Worlding in Georgi Gospodinov’s There, where we are not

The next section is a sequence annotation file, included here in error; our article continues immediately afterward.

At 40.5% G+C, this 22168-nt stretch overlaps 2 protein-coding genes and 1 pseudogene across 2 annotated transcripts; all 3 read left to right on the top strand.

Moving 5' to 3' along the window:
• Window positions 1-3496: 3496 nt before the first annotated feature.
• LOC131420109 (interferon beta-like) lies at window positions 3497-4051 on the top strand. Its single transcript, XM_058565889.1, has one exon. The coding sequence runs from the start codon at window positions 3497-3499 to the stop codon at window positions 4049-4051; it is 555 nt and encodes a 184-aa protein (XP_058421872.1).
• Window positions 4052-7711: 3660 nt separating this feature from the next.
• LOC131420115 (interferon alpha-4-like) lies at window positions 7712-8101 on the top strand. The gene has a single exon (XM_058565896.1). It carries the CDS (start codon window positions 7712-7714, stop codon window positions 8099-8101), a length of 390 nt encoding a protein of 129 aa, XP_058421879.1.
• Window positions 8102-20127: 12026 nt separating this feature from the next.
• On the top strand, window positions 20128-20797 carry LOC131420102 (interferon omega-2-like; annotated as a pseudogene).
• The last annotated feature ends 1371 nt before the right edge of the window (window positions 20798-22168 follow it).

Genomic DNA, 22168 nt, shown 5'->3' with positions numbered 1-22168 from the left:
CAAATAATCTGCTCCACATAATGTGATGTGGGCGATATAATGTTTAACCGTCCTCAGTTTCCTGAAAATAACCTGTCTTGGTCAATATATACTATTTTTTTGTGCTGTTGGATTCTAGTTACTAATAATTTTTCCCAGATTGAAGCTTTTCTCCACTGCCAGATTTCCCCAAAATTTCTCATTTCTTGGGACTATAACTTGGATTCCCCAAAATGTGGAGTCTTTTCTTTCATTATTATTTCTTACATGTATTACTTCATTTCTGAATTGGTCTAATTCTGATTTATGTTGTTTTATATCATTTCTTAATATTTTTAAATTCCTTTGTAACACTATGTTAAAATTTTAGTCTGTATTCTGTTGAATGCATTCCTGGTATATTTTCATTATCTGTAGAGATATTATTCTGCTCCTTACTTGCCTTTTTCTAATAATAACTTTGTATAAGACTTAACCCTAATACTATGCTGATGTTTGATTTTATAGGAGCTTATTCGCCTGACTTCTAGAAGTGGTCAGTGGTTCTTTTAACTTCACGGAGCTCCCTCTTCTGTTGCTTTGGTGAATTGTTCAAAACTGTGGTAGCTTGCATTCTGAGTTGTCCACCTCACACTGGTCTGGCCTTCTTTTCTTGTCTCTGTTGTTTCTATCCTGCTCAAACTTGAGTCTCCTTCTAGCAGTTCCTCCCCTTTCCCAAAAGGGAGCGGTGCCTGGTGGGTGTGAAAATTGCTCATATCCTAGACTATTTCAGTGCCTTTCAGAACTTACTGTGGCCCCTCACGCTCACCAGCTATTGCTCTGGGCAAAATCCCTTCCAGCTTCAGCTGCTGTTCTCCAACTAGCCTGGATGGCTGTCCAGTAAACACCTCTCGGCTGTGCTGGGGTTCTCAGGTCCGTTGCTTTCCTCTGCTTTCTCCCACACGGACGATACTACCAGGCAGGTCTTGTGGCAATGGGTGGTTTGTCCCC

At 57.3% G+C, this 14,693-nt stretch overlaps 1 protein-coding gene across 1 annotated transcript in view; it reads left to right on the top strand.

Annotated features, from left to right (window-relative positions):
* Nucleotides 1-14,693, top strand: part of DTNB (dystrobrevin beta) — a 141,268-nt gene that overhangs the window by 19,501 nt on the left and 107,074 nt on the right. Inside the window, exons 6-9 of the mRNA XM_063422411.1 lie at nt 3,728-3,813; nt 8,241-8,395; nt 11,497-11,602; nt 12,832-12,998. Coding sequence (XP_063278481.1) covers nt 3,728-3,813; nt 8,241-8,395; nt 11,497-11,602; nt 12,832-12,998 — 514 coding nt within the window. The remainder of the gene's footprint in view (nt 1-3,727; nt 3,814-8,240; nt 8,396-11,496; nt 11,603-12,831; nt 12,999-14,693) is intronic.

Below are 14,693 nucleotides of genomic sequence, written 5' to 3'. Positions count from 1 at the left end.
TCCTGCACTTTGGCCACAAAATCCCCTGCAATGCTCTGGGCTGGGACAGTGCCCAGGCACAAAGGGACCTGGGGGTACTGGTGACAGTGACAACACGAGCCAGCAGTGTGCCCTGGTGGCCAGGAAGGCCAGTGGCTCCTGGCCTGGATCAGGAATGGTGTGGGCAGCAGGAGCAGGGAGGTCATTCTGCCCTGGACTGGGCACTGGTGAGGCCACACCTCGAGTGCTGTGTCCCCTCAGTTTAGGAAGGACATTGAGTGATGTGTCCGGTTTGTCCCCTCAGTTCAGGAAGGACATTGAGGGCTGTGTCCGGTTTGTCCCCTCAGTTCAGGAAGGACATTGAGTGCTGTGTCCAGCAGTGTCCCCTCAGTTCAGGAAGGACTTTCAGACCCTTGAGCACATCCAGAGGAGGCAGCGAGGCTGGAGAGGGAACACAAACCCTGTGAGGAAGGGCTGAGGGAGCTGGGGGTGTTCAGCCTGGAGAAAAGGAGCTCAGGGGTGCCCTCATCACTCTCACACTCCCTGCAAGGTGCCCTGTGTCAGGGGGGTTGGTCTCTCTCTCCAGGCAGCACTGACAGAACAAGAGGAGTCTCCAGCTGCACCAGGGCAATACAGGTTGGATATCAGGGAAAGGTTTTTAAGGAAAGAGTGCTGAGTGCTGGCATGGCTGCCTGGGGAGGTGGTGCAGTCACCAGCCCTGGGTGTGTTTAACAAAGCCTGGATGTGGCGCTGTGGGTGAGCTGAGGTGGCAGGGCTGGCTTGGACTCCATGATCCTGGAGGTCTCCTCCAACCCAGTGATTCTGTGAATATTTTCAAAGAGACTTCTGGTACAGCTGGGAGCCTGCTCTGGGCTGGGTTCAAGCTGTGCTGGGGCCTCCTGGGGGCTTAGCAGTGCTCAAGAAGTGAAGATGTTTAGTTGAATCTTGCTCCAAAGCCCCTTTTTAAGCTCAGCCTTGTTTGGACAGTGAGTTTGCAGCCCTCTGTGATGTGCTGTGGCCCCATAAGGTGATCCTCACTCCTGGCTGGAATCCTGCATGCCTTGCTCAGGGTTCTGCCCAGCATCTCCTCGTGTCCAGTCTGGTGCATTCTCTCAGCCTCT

This article proposes that rather than a concern with safeguarding a national identity, Georgi Gospodinov’s poetry collection There, where we are not (2016) exposes the relationship of self and world as coextensive and mutually constitutive. His poems undertake the remaking of the world as they reconfigure the self with language at the heart of this undertaking—words and meanings in flux, at play in bringing forth selves through a plurality of multitemporal, decentered worlds. Heeding Pheng Cheah’s critique that the “world” in world literature discourse has received little attention, I take up Jean-Luc Nancy’s notion of the “singular plural” to illuminate and further the argument that Gospodinov’s collection worlds by juggling a multiplicity of specific geographic locations and attending to the plural singularity of a moment, of an event or rather of a non-event. In a section titled, The Sundays of the world, “there where we are not” becomes a plurality of worlds, singular and shared, uninhabited and teeming with life, worlds observed and observing, worlds that have familiar names—Berlin, Vienna, Ljubljana, Paris, Rome, Kraków, Sofia—and yet each makes up “a world crammed full of absences.” Ultimately, the collection neither recedes into the national nor dissipates into the global but seeks out a path in-between through which to world laterally, anew. © 2022, Akadémiai Kiadó, Budapest, Hungary.